Publishing your scholarly work is important for disseminating and contributing to our body of knowledge.
Walden University supports the creation and dissemination of faculty research through ScholarWorks where we publish several open access journals and preserve the scholarly publication output of our faculty. Publication collections can be viewed by college. Adding your work to ScholarWorks breaks down access barriers and allows a larger audience to not only read your work, but build upon it, furthering the research process.
As an author it is important to understand the publication process and the potential questions that come into play when you are getting ready to publish your work. This can include locating funding, finding an appropriate journal for your work, and understanding your rights as an author when reviewing and signing a publishing agreement.
Walden University’s Office of Research & Sponsored Programs has put together a great guide on Research Dissemination, with great information on this topic as well.
How does an author know if a specific journal is the appropriate one for their research? The “journal impact” looks at the articles in a journal and measures how widely they have been accessed, as well as the quality of the material. Journals with a higher ranking are considered more impactful because they have been utilized by other authors and researchers. There are a few sites that can help you in determining the journal impact:
Visibility is an important part of sharing your work with colleagues within Walden, and across the globe via online platforms. There are some systems already in place that aim to collect your work and share it such as academia.edu, but these platforms often present readers with access issues and may not be safe long- term solutions for storing and sharing your work.
One tool that researchers use, ORCID," provides a persistent digital identifier (an ORCID iD) that you own and control, and that distinguishes you from every other researcher. You can connect your iD with your professional information — affiliations, grants, publications, peer review, and more.” [ from ORCID’s website ] Using this kind of identifying number can help you keep track of your research and how it is being used all over the world.
Once you have chosen a publication to publish your work in, you are usually presented with a publisher's agreement, which includes copyright. In many cases, the copyrights are transferred from you, the author, to the publisher. While every publisher agreement is different, many of them ask the authors to give up some or all copyrights. This can limit your ability to share your work, to reproduce it, or to even expand on it in future forms of publication.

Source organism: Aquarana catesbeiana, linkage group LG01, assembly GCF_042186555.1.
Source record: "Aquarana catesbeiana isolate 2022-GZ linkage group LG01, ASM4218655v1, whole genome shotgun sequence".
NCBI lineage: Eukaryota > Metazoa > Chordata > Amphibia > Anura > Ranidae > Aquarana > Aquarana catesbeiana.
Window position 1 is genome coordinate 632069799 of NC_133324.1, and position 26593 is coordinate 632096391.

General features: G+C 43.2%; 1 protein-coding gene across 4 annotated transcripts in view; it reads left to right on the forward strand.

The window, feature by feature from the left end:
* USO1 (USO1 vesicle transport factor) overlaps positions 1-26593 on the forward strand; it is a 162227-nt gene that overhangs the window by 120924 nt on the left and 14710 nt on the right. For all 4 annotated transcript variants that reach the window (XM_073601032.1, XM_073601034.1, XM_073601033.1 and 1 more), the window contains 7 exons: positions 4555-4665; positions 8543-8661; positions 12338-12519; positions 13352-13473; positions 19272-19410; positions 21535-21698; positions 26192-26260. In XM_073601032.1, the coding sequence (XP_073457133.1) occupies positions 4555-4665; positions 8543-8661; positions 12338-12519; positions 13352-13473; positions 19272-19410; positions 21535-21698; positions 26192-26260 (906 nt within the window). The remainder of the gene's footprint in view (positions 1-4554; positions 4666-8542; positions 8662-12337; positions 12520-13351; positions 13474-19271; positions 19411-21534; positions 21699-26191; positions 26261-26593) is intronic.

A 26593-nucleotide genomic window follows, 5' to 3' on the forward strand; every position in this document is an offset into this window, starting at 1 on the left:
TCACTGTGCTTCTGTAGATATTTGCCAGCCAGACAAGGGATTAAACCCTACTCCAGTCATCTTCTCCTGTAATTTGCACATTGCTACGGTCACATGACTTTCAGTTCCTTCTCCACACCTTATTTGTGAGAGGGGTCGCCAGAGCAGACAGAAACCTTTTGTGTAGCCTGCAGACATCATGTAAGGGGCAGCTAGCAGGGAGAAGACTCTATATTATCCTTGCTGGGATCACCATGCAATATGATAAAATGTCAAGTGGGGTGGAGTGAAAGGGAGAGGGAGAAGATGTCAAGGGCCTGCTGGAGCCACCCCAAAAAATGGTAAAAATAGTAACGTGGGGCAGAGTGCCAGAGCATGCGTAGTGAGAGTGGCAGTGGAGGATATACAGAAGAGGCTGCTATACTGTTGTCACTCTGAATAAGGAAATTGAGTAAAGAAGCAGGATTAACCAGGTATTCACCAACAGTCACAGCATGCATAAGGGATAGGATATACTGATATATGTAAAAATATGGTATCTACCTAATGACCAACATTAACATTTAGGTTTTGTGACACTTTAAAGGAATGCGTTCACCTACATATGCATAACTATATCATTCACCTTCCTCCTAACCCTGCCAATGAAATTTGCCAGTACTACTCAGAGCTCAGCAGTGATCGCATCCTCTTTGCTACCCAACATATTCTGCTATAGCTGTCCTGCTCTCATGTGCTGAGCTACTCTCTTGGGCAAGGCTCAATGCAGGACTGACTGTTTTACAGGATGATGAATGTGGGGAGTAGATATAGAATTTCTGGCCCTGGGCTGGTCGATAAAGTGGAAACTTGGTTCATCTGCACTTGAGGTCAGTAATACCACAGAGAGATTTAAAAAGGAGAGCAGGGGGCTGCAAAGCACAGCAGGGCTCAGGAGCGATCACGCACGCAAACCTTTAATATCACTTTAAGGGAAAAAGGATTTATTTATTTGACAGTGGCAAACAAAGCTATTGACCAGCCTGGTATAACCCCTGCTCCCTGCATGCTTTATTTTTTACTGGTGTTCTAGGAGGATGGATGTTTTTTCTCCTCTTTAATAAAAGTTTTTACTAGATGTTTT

The good news is, you can request to retain your rights in part or in full. Many authors are successful in negotiating a partial copyright transfer that still allows them to use the material for teaching or future research around the same ideas or project.
Many publisher agreements allow authors to use the pre-print version of the manuscript, however each journal is different. As the author, you need to be aware of which version has which rights, but this should be explained in the copyright transfer agreement. For more information on Understanding Manuscript Versions, check the Scholarly Communication Toolkit: Author's Rights guide from Association of College and Research Libraries.
According to the law, copyright is inherent to the author as soon as they articulate their ideas in a “tangible form”. Thankfully, there are several resources that can help you navigate working with publishers in regard to copyright:
|RoMEO Colour||Archiving policy guidelines|
|Green||Can archive pre-print and post-print or publisher's version/PDF|
|Blue||Can archive post-print (ie final draft post-refereering) or publisher's version/PDF|
|Yellow||Can archive pre-print (ie pre-refereeing)|
|White||Archiving not formally supported|
Table information from http://sherpa.ac.uk/romeo/search.php
Publishing agreements are legal contracts, so it is important to read and understand them, but also know you can negotiate them. Many times, publication agreements and copyright are associated with certain versions of the material you are submitting.
Publishers typically have 3 primary versions of a manuscript: the pre-print, the post-print and the publisher’s version.
One way that authors can attempt to retain some or all of their copyrights is through an addendum, which is a document addition that asks for exceptions to the publisher's agreement to be made on for the specific article being submitted.
These sites provide templates that can be used and edited by authors:
Open Access publishing refers to materials that are made freely open and accessible to other researchers and the public. There are many benefits to making materials open including the timeliness of research exchanges, wider audiences, and fostering a scholarly field in which unexpected connections can be made more easily.
Open Access is defined by SPARC (the Scholarly Publishing and Academic Resources Coalition) as “the free, immediate, online availability of research articles combined with the rights to use these articles fully in the digital environment.” Open Access harnesses the power, speed, and accessibility of the internet to communicate and accelerate research being done today. To read more about why Open Access is needed, check out SPARC’s website.
Walden University is committed to Open Access as it reinforces our dedication to social change. We support efforts in Open Access through our Open Access peer-reviewed journals via ScholarWorks, covering a wide variety of subjects. Find out more about Walden University’s journals and how to submit your work.